Bzt. Bzt. Bzt. Bzt.
Wonderful. Have to get up and keep moving. This is miserable.
8am. I hadn’t been up that early in a very long time. I spent most of the previous night moving my stuff from my old apartment into my new apartment. Thankfully, my new apartment is just next door, but it is quite the annoyance having to move everything out of my old apartment, clean it, and then organize everything in the new apartment. In addition to that, I needed to do laundry and pack for Grand Prix: Boston. It was going to be a pretty rough six hours.
2pm rolls around, and Nick Becvar is here to pick me up to head to the airport. I didn’t get everything done, but my room was set up and I had clean clothes to wear. Good enough, I suppose.
Grand Prix: Boston was a trip taken with no planning beforehand. I had no desire to play M10 Sealed. None. I really didn’t even want to go to the event. That is how little I wanted to play a base set Grand Prix. So I decided not to practice any before the event. M10 packs were expensive, and core set cards are pretty easy to evaluate, so I decided not to waste the time.
For the record, my inexperience in the format did not hurt me in the tournament at all. My pool was so bad, I could have been the lead designer of M10 and it wouldn’t have mattered.
Don’t believe me? This is the deck I was rocking for the day:
1 Bog Wraith
1 Bogardan Hellkite
1 Canyon Minotaur
1 Diabolic Tutor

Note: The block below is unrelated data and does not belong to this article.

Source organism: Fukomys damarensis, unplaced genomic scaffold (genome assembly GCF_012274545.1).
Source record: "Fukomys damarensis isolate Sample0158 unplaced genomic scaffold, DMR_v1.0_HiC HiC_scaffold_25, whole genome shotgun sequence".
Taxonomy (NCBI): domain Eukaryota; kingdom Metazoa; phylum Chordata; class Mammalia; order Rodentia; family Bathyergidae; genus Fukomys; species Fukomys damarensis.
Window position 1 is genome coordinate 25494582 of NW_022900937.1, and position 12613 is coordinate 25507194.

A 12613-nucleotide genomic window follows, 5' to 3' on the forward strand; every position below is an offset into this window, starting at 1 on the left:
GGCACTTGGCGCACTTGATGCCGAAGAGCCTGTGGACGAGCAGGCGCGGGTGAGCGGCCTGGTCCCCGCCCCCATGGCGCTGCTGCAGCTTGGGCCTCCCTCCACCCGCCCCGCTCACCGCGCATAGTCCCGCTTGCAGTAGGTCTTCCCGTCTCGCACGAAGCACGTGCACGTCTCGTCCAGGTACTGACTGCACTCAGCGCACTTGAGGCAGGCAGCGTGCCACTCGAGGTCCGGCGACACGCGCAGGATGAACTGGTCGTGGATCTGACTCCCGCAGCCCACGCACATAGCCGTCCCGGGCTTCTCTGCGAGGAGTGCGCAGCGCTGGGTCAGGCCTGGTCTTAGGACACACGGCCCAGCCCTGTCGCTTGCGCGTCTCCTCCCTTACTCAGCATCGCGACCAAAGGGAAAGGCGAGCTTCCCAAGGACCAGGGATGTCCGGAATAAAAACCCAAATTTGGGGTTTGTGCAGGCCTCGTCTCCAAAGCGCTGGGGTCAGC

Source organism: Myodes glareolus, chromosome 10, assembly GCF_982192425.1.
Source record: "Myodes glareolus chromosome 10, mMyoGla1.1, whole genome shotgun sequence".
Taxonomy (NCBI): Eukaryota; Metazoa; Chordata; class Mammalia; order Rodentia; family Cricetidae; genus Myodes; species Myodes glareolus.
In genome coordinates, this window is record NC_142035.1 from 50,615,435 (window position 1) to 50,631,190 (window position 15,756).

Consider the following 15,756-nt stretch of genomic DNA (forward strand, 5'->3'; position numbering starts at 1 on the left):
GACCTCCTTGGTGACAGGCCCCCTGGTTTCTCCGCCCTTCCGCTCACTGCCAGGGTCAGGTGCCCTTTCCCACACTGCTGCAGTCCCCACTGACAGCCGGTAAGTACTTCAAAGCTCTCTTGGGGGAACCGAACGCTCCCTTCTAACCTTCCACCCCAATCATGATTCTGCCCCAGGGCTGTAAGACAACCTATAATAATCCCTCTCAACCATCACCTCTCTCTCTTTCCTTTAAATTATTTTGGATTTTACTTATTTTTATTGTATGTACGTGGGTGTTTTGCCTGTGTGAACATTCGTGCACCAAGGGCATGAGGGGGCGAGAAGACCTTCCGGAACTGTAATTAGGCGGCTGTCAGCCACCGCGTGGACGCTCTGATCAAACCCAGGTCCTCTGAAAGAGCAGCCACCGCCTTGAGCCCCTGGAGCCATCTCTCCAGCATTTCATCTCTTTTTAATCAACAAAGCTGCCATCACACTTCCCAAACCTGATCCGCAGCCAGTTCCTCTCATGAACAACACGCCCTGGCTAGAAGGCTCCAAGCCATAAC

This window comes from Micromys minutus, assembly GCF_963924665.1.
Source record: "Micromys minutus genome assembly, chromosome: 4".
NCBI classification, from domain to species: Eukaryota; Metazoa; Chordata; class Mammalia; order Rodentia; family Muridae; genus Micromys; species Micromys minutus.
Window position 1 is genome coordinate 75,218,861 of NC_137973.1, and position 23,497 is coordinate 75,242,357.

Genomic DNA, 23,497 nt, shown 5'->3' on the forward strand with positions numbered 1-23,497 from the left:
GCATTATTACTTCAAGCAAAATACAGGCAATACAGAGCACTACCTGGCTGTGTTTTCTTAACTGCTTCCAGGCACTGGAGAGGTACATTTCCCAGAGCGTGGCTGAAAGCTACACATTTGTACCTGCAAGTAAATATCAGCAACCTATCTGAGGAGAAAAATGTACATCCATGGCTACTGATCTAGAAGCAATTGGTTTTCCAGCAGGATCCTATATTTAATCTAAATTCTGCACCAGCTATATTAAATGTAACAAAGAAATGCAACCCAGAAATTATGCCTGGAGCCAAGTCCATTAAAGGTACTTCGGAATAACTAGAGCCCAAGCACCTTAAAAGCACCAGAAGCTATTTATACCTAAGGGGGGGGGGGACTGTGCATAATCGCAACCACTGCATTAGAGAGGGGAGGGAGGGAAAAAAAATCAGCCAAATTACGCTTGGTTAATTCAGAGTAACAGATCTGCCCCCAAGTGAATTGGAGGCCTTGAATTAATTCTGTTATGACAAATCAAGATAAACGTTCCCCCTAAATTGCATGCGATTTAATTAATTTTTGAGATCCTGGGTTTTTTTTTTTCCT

1 Doom Blade
1 Dragon Whelp
2 Dread Warlock
1 Drudge Skeletons
1 Kindled Fury
1 Lava Axe
1 Lightning Elemental
2 Prodigal Pyromancer
1 Seismic Strike
1 Sign in Blood
2 Vampire Aristocrat
1 Warpath Ghoul
2 Zombie Goliath
Now, I will be the first to admit, Kelinore Bat should have been in my maindeck. That was an oversight on my part, and there was no excuse for it. I was so caught up on the fact that my deck was terrible and that I would have to steal games via Dread Warlock that I felt Lava Axe would help me win games I had no business winning. Well, I never cast Lava Axe the whole tournament, and Kelinore Bat did win me a few games, so shame on me.
That being said, look at that deck. That deck is atrocious! When I play in a sealed deck tournament, I am not one of those greedy players praying to open bombs. All I ask for is a playable deck. If I happen to open bombs, they are just an added bonus. All I ever ask for is a deck with a few removal spells and some ways to win. I feel that if my deck is contains those two things, I can rely on my skill to get me the rest of the way.
But this deck…
My whining is off the charts. Let me explain:
For starters, Bogardan Hellkite isn’t even that good a card. Yeah, it is sweet if you cast it, but guess how many times I did that…
If Bogardan Hellkite is in your opening hand, it is a mulligan. If you draw it in the midgame, it is probably a blank draw step because you need something else to survive in the midgame. The only time you ever want to actually draw Bogardan Hellkite is in the late game. You also need to remember that seven mana is so much more than eight mana. I would consistently die with seven mana in play (or earlier because my deck was an abomination!).